What Are Collateralized Debt Obligations (CDOs)?
CDOs, or collateralized debt obligations, are financial tools banks use to repackage individual loans into products sold to investors on the secondary market. These packages consist of auto loans, credit card debt, mortgages, or corporate debt. They are called "collateralized" because the promised repayments of the loans are the collateral that gives the CDOs their value.
Collateralized debt obligations are a particular kind of derivative. Derivatives are products that derives their value from another underlying asset. Like put options, call options, and futures contracts, derivatives have long been used in the stock and commodities markets.
- Alternate name: Collateralized loan obligations (CLOs) are CDOs made up of bank debt.
- Acronym: CDO
How CDOs Work
CDOs are called "asset-backed commercial paper" if they consist of corporate debt. Banks call them "mortgage-backed securities" if the loans are mortgages. If the mortgages are made to those with a less-than-prime credit history, they are called "subprime mortgages."
Banks sell CDOs to investors for three reasons:
- The funds they receive give them more cash to make new loans.
- The process moves the loans' risk of default from the bank to the investors.
- CDOs give banks new and more profitable products to sell, which boosts share prices and managers' bonuses.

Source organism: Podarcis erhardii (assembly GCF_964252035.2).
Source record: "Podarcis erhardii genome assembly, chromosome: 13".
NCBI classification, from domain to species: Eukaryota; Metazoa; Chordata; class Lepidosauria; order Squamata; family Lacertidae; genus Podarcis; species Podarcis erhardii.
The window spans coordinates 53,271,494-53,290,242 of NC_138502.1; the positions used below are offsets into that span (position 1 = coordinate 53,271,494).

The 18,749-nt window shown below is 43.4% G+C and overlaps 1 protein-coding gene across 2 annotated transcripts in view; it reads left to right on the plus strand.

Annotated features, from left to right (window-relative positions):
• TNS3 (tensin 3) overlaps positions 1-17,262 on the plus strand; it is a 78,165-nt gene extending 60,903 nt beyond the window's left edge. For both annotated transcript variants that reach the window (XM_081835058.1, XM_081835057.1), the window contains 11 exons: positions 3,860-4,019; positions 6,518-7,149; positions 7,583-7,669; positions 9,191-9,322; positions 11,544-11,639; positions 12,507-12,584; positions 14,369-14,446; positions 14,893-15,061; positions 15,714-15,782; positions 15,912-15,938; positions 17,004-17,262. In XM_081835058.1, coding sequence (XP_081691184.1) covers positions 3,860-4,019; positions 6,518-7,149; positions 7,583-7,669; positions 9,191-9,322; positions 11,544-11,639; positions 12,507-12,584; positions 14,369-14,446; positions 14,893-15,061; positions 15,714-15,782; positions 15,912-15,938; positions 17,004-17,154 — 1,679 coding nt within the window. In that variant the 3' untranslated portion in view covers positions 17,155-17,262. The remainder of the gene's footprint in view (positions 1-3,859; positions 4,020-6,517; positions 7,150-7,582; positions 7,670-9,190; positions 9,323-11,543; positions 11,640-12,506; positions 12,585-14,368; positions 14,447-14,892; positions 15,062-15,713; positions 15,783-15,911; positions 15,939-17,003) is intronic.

At first, the spread of CDOs was a welcome boost to the U.S. economy. The invention of CDOs also helped to create new jobs.
Unlike a mortgage on a house, a CDO is not a product you can touch or see to find out its value. Instead, a computer model creates it. After the invention of CDOs, thousands of college and higher-level graduates went to work in Wall Street banks as "quant jocks.” Their job was to write computer programs that would model the value of the bundle of loans that made up CDOs. Thousands of salespeople were also hired to find investors for these new products.
The Rise of CDOs
Although CDOs fell out of favor after the financial crisis of 2007, they began to creep back into the market in 2012.
Adjustable-rate mortgages offered "teaser" low-interest rates for the first three to five years. Higher rates kicked in after that. Borrowers took the loans, knowing they could only afford to pay the low rates. They expected to sell their houses before the higher rates were triggered.
The quant jocks designed CDO tranches to take advantage of these different rates. One tranche held only the low-interest portion of mortgages. Another tranche offered just the part with the higher rates. That way, conservative investors could take the low-risk, low-interest tranche, while aggressive investors could take the higher-risk, higher-interest tranche. All went well as long as housing prices and the economy continued to grow.
What Went Wrong With CDOs